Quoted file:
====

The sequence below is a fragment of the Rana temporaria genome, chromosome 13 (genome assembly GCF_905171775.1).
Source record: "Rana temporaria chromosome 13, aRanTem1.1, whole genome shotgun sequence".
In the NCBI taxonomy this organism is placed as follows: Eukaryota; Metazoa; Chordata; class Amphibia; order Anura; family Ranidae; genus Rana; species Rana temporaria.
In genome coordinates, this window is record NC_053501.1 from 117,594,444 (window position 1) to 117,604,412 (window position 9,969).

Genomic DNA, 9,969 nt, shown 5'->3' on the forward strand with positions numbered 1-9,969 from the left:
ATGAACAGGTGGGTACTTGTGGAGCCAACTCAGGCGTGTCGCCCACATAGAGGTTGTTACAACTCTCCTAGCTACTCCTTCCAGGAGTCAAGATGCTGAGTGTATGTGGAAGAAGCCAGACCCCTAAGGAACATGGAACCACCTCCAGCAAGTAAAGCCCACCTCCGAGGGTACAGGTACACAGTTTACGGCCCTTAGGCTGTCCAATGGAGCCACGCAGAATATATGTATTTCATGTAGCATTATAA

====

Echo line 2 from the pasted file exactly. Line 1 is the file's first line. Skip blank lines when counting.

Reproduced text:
Source record: "Rana temporaria chromosome 13, aRanTem1.1, whole genome shotgun sequence".